John Robbins and Joanna Macy, both crusaders for a life-sustaining world, have been friends for thirty years. In this conversation, both intimate and visionary, they explore ways they have continued over these many years to move and inspire each other. A global authority on the food crisis, Robbins is a leader in the movement to reclaim healthy and abundant food for all. He is a much sought-after keynote speaker and is the author of the international bestseller Diet for a New America (New World Library, 1987), as well as a number of other books. His most recent, written with his son, Ocean Robbins, is The Food Revolution: How Your Diet Can Help Save Your Life and Our World (Conari, 2011). [www.johnrobbins.info]
Eco-philosopher Joanna Macy, a frequent contributor to Inquiring Mind as a much-loved interviewee and writer, is a scholar of Buddhism, general systems theory and deep ecology. She has written many books, most recently, with Molly Brown, Coming Back to Life: The Updated Guide to the Work That Reconnects (New Society, 2014), which offers ways to transform denial, despair and grief in the face of the social and ecological challenges of our time. (See review in this issue of Inquiring Mind.) [www.joannamacy.net]
In June 2014, Inquiring Mind editors Barbara Gates and Wes Nisker joined Joanna Macy in her home in Berkeley, California, for this uplifting exchange with John Robbins, who participated by phone.
Joanna Macy: Well, John, I am so glad to have a chance to sit and reflect with you about our history together and our work. I met you exactly thirty years ago at a workshop I led with my husband, Fran, when you were just launching your remarkable career of service, teaching our world how to understand and grow our food.
John Robbins: I remember that we met shortly after the publication of your book on awakening in the nuclear age, where you taught us all how to use our grief and fear to mobilize and restore our commitment. You showed us how to find our path of action instead of being depressed by our predicament. I remember thinking, That’s exactly what I’m talking about in a different area of the planetary anguish. I immediately felt a deep kinship with you.
JM: I had just come back from Australia, where John Seed and I invented the Council of All Beings, a ritual where people are invited to step aside from their human identity to let other life forms speak through them. In that ritual we not only conceive of but also experience our “ecological self.” I’ll never forget how you and your family waltzed into that weekend. I think your son, Ocean, who was eleven at the time, spoke in the Council of All Beings for a mouse.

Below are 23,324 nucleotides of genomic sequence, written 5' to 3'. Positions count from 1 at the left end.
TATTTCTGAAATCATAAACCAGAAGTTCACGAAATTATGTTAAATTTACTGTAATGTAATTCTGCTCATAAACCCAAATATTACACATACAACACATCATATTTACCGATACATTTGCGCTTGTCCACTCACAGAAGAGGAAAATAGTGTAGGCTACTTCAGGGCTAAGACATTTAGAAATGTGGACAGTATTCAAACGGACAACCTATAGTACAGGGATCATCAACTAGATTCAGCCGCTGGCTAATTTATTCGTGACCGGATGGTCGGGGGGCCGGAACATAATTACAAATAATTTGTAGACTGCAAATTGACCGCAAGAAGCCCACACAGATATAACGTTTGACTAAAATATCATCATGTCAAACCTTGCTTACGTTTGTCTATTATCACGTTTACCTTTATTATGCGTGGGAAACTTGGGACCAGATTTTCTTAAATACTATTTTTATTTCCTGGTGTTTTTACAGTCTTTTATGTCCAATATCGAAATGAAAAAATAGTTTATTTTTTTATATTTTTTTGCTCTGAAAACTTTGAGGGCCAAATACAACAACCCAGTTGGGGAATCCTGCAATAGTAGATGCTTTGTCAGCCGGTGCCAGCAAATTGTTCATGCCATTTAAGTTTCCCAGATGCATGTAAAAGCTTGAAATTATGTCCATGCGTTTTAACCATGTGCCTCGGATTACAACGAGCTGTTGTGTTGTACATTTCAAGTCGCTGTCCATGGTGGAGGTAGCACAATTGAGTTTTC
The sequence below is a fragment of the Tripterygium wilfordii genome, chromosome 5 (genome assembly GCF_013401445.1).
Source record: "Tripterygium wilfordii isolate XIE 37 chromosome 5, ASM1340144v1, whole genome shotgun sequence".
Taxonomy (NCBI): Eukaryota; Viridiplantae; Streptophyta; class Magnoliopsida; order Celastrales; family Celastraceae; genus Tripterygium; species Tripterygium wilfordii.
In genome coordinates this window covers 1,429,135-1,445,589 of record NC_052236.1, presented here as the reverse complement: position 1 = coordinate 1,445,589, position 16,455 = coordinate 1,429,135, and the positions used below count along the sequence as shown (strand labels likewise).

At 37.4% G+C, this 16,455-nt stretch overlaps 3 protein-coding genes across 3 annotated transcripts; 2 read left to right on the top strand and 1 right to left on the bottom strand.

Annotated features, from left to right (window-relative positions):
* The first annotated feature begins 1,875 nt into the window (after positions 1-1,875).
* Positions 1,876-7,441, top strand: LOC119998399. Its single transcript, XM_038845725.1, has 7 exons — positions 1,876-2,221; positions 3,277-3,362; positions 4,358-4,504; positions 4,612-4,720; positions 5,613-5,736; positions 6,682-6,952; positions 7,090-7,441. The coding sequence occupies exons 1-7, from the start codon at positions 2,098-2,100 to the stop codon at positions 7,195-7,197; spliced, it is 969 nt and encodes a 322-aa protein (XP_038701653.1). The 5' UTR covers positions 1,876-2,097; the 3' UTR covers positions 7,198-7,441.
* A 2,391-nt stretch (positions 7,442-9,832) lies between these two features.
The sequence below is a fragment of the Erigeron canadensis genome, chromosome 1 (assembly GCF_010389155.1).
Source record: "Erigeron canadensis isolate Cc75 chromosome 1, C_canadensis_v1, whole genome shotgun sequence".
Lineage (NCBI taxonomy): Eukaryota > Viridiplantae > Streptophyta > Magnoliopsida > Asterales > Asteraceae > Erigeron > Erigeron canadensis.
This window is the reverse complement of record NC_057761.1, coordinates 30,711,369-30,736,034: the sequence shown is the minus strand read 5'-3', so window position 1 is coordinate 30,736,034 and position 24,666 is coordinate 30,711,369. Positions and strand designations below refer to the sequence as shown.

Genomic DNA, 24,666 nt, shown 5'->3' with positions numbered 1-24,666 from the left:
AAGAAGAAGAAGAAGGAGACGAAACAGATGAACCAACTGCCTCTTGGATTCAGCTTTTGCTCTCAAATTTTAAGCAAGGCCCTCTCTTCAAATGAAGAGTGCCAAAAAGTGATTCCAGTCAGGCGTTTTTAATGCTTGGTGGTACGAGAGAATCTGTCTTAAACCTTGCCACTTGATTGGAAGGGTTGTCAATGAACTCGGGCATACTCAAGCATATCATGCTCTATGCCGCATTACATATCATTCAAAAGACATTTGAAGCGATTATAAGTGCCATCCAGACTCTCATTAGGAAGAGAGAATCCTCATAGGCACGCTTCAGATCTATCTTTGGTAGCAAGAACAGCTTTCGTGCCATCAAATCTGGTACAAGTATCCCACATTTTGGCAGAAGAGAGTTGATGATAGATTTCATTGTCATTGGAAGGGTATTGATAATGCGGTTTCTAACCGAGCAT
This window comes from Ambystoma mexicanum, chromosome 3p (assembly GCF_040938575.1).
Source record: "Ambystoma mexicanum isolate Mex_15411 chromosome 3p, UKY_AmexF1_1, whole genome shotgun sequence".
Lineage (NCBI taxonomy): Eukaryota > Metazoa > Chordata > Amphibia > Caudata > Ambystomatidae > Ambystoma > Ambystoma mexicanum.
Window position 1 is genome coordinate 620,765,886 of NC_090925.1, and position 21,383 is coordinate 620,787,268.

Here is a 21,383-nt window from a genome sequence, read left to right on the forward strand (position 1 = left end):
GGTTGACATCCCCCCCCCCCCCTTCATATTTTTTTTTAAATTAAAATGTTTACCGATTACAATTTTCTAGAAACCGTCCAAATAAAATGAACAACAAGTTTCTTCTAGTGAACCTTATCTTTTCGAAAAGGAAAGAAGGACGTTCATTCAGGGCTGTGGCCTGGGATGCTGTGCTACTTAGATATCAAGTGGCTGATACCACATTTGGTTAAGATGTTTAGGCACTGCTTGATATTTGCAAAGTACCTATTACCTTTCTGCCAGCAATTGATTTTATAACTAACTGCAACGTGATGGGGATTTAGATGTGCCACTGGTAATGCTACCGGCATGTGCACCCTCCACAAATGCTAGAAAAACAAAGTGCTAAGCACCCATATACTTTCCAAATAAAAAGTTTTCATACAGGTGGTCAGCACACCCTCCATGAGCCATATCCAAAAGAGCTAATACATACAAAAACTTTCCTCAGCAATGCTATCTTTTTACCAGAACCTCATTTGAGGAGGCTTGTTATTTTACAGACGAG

I also remember that you had a strong connection with Fran as a kind of father figure and it led you to speak about your father—and now I’m almost choking up as I think about this—you told us about your amazing life journey and what you walked away from. Tell the Inquiring Mind readers a little about your own Siddhartha story.
JR: As some may know, my father and uncle founded and owned the Baskin-Robbins 31 Flavors Ice Cream company. I was an only son and my father always expected that I would take over and run the business. I was the heir apparent and he groomed me to succeed him. But when I was twenty-one, I said to him, “Look, Dad, we live in a different world than when you grew up. We live under a nuclear shadow and at any moment the unspeakable could happen. The environment is deteriorating rapidly under the impact of human activities. Wealth is becoming concentrated in the hands of ever-fewer people, and the rich are often becoming so at the expense of human rights and the earth. Do you see that, for me, feeling these concerns as deeply as I do, inventing a thirty-second flavor would just not be an adequate response for my life?” Whether he understood or not, I decided to walk away from that business and all of the money that was there for me. Baskin-Robbins was a multibillion-dollar company, but I knew I wasn’t strong enough in myself to withstand the pressure of that much money. By walking away from it entirely, I began to feel freer and more true to myself, and in a much more ethical relationship to my father.
JM: When we met during the Council of All Beings workshop, you were already immersed in writing your own first book, Diet for a New America. You let me read portions of it, and I was so honored that you asked me to write the introduction for that first edition. What I recall is an overwhelming sense of your compassion for the suffering of the animals. You spoke about the outrage that the chickens felt, and how when eating chicken we would be eating their anger, or when eating beef eating the panic of the cows. And so the widening circles of your soul journey started with compassion.
JR: Yes, very much. I have always loved animals and it pains me greatly to see cruelty toward them. I want to also say that the novel Siddhartha, Hermann Hesse’s telling of the story of the Buddha-to-be, was one of the most important books of my life. I read it when I was in college in Berkeley in the ’60s. I remember reading it in one sitting and then staying up all night walking the streets so inspired by the message of the book.
I honestly think that Hesse’s telling of Siddhartha’s awakening, leaving the palace of his father, the king, played a pivotal role in my journey. Seeing the power of that book and some others on my life, I started to believe that maybe books could change the world; maybe books could help us see where we’re out of balance with ourselves and where the greatest healing can take place if we redirect our lives.
JM: You were accurate in your assessment of the power of books but I can’t imagine you could have expected the huge, resonating impact of your own book, which suddenly catapulted you into a position where millions of people all over the world were listening to what you had to say. What do you think it was that touched so many minds and hearts?